|Mount Baker-Snoqualmie National Forest|
Lilium columbianum grows up to 1.2 metres (3.9 ft) tall, and bears from few to numerous orange flowers with darker spots. The tepals are 3 to 6 cm long and the flowers are lightly scented. Like many true lilies, the leaves are arranged in whorls around the stem of the plant.
Several West Coast and Californian Native American tribes in its range used its bitter or peppery-tasting bulbs as a food source. Dried Lilium columbianum is also eaten all around the world but it is not well known for it. Dried whole L. columbianum has a sweet and a sour taste. Unlike many native lilies, it is not particularly rare, but picking the flowers is discouraged as it impairs the ability of the plant to reproduce.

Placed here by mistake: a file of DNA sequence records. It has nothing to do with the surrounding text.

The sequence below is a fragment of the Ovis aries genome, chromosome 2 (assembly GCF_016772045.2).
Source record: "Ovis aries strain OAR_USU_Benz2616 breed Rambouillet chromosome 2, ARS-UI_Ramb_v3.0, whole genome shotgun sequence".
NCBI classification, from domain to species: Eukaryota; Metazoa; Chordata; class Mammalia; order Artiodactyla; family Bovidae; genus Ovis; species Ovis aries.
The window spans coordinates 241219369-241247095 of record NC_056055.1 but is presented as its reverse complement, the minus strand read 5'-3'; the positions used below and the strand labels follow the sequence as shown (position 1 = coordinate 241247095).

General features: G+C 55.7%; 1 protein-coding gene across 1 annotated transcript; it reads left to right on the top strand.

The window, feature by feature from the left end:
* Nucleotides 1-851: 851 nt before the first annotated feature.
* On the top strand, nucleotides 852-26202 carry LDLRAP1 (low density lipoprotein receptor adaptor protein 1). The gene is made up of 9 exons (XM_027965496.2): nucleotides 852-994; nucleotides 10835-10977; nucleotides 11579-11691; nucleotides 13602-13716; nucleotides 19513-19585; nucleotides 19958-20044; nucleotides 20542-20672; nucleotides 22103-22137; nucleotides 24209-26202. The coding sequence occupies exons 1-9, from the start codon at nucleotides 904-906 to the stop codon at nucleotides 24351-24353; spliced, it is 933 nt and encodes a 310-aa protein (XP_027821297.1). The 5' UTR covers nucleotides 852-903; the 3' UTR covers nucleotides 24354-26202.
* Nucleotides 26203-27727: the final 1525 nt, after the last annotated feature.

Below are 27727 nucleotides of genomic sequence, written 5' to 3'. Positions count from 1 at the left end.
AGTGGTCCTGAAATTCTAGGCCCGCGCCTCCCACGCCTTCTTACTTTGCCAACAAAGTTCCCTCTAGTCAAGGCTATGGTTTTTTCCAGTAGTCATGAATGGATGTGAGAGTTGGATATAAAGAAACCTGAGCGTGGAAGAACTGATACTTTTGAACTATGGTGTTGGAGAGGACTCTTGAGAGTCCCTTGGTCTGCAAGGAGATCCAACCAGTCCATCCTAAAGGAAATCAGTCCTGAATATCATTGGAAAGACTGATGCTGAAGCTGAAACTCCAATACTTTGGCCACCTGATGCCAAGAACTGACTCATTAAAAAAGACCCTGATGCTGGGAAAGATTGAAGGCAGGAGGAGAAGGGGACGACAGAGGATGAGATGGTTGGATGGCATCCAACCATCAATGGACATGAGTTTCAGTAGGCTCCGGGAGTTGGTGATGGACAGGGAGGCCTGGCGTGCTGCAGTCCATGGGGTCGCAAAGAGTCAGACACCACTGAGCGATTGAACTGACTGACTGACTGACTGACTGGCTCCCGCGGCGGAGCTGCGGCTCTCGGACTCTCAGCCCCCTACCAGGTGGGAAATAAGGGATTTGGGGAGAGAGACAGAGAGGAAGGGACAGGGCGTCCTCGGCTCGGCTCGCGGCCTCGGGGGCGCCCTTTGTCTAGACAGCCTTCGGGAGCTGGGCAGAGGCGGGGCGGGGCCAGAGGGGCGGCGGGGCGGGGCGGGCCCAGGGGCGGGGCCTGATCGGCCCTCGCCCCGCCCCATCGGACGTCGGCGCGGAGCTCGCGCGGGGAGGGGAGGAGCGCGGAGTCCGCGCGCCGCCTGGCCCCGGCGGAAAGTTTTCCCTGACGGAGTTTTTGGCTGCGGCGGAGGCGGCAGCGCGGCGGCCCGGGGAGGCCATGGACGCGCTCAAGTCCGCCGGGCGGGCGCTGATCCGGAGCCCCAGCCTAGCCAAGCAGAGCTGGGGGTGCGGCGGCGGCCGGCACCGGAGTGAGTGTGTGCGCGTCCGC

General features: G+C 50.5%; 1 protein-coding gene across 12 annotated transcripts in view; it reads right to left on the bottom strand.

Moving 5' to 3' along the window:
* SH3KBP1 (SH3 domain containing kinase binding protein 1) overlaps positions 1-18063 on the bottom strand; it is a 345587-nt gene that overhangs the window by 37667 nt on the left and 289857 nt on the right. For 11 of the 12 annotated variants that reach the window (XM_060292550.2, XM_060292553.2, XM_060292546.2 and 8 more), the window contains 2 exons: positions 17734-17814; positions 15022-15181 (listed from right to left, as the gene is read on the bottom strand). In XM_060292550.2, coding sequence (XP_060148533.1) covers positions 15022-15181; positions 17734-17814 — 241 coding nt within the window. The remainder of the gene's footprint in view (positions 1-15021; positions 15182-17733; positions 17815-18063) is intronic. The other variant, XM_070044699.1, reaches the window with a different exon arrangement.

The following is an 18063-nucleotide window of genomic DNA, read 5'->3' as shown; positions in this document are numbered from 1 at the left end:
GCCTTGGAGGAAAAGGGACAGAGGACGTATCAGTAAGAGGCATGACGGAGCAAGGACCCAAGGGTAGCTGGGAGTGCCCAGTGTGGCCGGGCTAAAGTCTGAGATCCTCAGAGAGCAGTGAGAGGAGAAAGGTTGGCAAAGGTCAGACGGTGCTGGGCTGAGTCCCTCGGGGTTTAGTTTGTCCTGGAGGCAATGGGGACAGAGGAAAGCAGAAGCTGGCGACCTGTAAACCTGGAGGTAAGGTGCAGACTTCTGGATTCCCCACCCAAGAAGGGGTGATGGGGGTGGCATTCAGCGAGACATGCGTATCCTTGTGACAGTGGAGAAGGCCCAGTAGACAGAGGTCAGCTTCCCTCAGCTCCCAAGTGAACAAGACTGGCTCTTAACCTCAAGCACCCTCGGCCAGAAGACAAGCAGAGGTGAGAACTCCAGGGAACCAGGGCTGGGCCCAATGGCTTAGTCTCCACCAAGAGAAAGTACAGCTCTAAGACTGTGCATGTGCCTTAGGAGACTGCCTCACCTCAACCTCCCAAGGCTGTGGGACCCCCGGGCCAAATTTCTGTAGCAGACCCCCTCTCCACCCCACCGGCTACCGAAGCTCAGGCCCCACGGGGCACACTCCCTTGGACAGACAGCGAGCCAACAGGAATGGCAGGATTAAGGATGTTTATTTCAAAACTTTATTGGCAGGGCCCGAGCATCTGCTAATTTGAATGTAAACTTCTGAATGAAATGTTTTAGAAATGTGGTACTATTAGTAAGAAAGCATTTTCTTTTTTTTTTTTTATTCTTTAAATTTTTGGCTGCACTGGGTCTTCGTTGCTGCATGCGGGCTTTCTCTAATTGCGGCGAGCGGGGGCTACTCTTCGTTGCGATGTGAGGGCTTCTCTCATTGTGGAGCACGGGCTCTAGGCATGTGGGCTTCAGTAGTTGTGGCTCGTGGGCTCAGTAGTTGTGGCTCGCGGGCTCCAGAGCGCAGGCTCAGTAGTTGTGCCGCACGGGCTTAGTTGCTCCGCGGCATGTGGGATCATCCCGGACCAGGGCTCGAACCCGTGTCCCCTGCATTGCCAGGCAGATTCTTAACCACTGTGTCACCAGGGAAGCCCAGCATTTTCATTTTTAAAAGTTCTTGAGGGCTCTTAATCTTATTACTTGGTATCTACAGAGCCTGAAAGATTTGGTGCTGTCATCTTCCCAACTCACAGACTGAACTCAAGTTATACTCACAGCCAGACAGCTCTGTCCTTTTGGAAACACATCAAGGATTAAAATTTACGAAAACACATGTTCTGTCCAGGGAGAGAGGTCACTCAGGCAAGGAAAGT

Lilium columbianum is cultivated by specialty 'non-wild collected native bulbs', native plant nurseries, and arboretums. Plants in the wild should be left undisturbed, as they rarely survive transplantation stresses. The plants, available as bulbs, seeds, and container plants; are grown in gardens, usually within or replicating conditions of its native range. The Columbia Lily prefers moist, but well-drained, soil rich in organic matter.
- Hitchcock, Charles Leo and Cronquist, Arthur. Flora of the Pacific Northwest. University of Washington Press, ISBN 0-295-95273-3.
- Pojar, Jim and MacKinnon, Andy. Plants of Coastal British Columbia. Lone Pine Publishing, ISBN 1-55105-042-0.
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